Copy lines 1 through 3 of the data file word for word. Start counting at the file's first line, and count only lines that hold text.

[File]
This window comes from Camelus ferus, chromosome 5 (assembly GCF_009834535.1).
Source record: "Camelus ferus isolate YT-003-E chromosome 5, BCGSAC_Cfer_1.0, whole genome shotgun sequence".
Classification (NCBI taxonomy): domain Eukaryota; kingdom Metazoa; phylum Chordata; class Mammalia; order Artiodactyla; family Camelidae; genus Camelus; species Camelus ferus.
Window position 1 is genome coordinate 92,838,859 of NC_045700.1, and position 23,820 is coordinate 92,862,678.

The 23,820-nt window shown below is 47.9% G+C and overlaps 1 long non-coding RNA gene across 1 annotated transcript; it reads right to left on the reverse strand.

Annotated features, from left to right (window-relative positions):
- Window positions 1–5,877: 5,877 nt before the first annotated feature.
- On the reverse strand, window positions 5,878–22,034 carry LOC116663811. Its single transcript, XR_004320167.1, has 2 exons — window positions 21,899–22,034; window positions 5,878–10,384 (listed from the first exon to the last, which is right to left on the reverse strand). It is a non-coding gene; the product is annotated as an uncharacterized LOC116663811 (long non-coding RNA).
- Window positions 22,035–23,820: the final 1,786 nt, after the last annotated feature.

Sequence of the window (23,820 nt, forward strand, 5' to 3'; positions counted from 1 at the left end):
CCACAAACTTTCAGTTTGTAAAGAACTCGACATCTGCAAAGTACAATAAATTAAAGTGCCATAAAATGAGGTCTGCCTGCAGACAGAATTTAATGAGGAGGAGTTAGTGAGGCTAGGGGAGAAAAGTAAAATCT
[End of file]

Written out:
This window comes from Camelus ferus, chromosome 5 (assembly GCF_009834535.1).
Source record: "Camelus ferus isolate YT-003-E chromosome 5, BCGSAC_Cfer_1.0, whole genome shotgun sequence".
Classification (NCBI taxonomy): domain Eukaryota; kingdom Metazoa; phylum Chordata; class Mammalia; order Artiodactyla; family Camelidae; genus Camelus; species Camelus ferus.